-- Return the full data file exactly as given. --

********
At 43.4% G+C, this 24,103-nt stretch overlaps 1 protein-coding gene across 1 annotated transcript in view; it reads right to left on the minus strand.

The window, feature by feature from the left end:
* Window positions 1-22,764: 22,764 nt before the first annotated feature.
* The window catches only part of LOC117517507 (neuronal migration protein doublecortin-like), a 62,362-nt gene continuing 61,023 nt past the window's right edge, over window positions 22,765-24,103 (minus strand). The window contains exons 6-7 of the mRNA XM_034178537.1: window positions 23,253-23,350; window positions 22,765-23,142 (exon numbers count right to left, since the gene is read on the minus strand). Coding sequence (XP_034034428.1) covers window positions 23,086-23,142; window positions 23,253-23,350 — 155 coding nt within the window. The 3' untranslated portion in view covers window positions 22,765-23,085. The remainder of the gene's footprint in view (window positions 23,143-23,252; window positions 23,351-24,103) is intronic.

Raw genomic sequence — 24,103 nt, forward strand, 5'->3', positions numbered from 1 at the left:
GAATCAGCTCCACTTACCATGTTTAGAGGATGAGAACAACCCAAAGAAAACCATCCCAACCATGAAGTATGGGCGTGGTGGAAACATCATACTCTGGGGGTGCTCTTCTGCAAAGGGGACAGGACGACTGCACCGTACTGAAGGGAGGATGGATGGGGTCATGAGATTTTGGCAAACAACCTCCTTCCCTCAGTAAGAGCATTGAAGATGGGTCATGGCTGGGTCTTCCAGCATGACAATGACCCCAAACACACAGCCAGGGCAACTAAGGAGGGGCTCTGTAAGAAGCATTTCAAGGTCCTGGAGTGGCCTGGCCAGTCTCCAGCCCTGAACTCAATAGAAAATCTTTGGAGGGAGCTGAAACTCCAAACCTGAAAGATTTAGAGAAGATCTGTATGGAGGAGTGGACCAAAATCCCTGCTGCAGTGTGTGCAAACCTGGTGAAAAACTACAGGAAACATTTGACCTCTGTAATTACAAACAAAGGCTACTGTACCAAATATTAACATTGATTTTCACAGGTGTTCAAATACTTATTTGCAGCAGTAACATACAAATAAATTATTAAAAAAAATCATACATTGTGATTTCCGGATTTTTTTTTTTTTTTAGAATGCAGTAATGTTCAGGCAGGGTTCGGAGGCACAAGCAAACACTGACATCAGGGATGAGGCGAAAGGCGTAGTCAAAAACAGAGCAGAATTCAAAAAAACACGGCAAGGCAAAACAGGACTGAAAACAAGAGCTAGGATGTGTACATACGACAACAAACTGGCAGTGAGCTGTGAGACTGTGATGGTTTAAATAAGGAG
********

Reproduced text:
At 43.4% G+C, this 24,103-nt stretch overlaps 1 protein-coding gene across 1 annotated transcript in view; it reads right to left on the minus strand.

The window, feature by feature from the left end:
* Window positions 1-22,764: 22,764 nt before the first annotated feature.
* The window catches only part of LOC117517507 (neuronal migration protein doublecortin-like), a 62,362-nt gene continuing 61,023 nt past the window's right edge, over window positions 22,765-24,103 (minus strand). The window contains exons 6-7 of the mRNA XM_034178537.1: window positions 23,253-23,350; window positions 22,765-23,142 (exon numbers count right to left, since the gene is read on the minus strand). Coding sequence (XP_034034428.1) covers window positions 23,086-23,142; window positions 23,253-23,350 — 155 coding nt within the window. The 3' untranslated portion in view covers window positions 22,765-23,085. The remainder of the gene's footprint in view (window positions 23,143-23,252; window positions 23,351-24,103) is intronic.

Raw genomic sequence — 24,103 nt, forward strand, 5'->3', positions numbered from 1 at the left:
GAATCAGCTCCACTTACCATGTTTAGAGGATGAGAACAACCCAAAGAAAACCATCCCAACCATGAAGTATGGGCGTGGTGGAAACATCATACTCTGGGGGTGCTCTTCTGCAAAGGGGACAGGACGACTGCACCGTACTGAAGGGAGGATGGATGGGGTCATGAGATTTTGGCAAACAACCTCCTTCCCTCAGTAAGAGCATTGAAGATGGGTCATGGCTGGGTCTTCCAGCATGACAATGACCCCAAACACACAGCCAGGGCAACTAAGGAGGGGCTCTGTAAGAAGCATTTCAAGGTCCTGGAGTGGCCTGGCCAGTCTCCAGCCCTGAACTCAATAGAAAATCTTTGGAGGGAGCTGAAACTCCAAACCTGAAAGATTTAGAGAAGATCTGTATGGAGGAGTGGACCAAAATCCCTGCTGCAGTGTGTGCAAACCTGGTGAAAAACTACAGGAAACATTTGACCTCTGTAATTACAAACAAAGGCTACTGTACCAAATATTAACATTGATTTTCACAGGTGTTCAAATACTTATTTGCAGCAGTAACATACAAATAAATTATTAAAAAAAATCATACATTGTGATTTCCGGATTTTTTTTTTTTTTTAGAATGCAGTAATGTTCAGGCAGGGTTCGGAGGCACAAGCAAACACTGACATCAGGGATGAGGCGAAAGGCGTAGTCAAAAACAGAGCAGAATTCAAAAAAACACGGCAAGGCAAAACAGGACTGAAAACAAGAGCTAGGATGTGTACATACGACAACAAACTGGCAGTGAGCTGTGAGACTGTGATGGTTTAAATAAGGAG